And one thing I really like when I'm sick or just tired is green tea sweetened with some of the simple sugar/steeped ginger. I like that better iced rather than hot. Also miso soup feeds the salt craving, and tofu is good for bland protein.
boulangere October 31, 2011
When my husband was going through chemo, his tastes changed radically as he progressed through it. At first, told that he might experience a loss of appetite, in fact his surged. At that point, I went for gentle proteins - lots of fish, chicken, beans. Further along, we went for gentle textures with heavy comfort that could be easily heated/reheated: macaroni and cheese, the lovely pot pies suggested here, risottos. If her husband is truly "challenged", perhaps you could get together a dinner brigade, where every couple of days someone in your and her friendship group brings something for the family to share for a couple of nights. I was privileged to be part of such a brigade for a friend undergoing chemo for lymphoma a few years ago. My job was to make sure that every 2 or 3 days they had fresh loaves of bread. I still remember the experience with great fondness and honor to have been a part of it. A few years later, the woman in question took my son's high school graduation photographs, and my nephew took her daughter to the prom.
Sadassa_Ulna October 31, 2011
Beef stew with carrots and potatoes, with nothing too stringy or fibrous, was what my good friend wanted and could eat when she was going through chemo. Rice pudding flavored with lemon zest and maple syrup was a success too. She really craved fresh papaya because it wasn't acidic (her words). And as drbabs mentioned, check with your friend about what other people are providing. My friend's husband was throwing away so much food because so much was [thoughtfully] being given to them. I wish your friend a speedy recovery.
Sam1148 October 31, 2011
An egg drop soup with the stock seasoned well with ginger might be nice.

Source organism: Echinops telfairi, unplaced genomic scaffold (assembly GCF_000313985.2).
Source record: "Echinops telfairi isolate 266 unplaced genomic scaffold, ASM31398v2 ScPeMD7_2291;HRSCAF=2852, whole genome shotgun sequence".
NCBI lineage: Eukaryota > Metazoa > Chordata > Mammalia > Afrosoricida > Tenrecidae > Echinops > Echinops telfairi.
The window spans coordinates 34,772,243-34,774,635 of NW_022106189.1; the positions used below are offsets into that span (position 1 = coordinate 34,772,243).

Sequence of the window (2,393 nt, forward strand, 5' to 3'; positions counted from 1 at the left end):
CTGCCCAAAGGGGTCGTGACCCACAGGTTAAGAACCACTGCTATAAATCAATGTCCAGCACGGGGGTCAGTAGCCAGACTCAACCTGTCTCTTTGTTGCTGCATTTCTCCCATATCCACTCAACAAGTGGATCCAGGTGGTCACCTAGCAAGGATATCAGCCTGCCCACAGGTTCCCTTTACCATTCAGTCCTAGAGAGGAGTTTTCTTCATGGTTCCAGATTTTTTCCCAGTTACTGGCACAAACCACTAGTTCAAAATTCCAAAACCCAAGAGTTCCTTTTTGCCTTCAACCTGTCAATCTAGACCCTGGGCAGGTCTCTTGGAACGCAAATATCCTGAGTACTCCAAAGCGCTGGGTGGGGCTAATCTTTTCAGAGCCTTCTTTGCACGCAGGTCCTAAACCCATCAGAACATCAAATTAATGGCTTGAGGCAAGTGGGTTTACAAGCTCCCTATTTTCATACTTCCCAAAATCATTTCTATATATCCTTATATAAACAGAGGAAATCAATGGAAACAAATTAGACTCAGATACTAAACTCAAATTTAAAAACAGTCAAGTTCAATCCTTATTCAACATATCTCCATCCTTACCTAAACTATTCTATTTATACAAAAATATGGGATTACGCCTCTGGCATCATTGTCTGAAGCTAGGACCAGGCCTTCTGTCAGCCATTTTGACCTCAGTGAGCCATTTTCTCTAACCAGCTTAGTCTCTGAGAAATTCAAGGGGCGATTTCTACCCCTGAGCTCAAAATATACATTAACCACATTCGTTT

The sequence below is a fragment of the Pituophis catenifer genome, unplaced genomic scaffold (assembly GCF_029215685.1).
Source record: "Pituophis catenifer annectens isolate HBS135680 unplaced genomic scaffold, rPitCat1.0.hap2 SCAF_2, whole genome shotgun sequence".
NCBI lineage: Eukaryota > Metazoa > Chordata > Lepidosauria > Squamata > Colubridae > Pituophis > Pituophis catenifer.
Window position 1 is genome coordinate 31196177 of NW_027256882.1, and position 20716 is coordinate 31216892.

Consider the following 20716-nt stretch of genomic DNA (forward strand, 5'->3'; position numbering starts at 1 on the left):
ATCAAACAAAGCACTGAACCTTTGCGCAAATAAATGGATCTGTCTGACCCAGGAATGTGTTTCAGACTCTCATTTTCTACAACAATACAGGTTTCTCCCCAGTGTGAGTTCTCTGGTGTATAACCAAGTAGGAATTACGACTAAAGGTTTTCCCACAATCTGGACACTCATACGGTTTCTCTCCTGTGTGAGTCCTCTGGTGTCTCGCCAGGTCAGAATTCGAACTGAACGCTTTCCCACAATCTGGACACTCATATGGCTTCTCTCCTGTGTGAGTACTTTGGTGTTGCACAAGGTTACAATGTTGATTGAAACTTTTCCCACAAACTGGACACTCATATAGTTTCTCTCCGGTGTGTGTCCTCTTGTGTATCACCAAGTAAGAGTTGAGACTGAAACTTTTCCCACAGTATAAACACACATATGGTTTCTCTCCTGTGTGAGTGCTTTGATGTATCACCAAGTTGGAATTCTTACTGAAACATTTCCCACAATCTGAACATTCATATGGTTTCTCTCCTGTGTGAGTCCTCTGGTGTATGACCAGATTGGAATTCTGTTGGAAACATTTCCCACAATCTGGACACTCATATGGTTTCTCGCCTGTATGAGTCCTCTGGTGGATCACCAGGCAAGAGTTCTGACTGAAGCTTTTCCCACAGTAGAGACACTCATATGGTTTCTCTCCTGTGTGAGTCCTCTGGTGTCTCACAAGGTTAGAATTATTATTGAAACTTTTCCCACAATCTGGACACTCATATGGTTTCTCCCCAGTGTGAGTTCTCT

Or maybe even a simple syrup simmered and steeped with lots of ginger..strained and put into a squeeze bottle and a few bottles of club soda for mixing ginger ale to her own tastes.
inpatskitchen October 31, 2011
All these answers sound wonderful, but check with your friend"s husband first...has she already started her chemo? She may not have any issues with food.. When I went through it I stocked up the freezer with lots of chicken soup thinking I wouldn't have an appetite or that the nausea would get to me...but no..with the wonderful medications around now most don't have the same issues that our parents may have had years ago. But comfort food through the winter is always appreciated!!
Droplet October 31, 2011
I remembered having seen a good book dedicated especially to cooking for cancer patients and survivors. .It's relatively inexpensive,and might give you some good ideas if you intend to cook for your friend more than once. Cream soups are another idea. If you make one good stock, you can make several different soup flavors relatively quickly. They can even be put into canning jars in single servings and sterilized for 5 min only. Will keep fine for several weeks. Maybe a large batch of biscuits, frozen in portions of several in a bag. Can be baked quickly in a toaster oven, and a warm biscuit and a bowl of yougurt make a light simple meal, when you don't feel like anything cooked. Hope your friend gets better.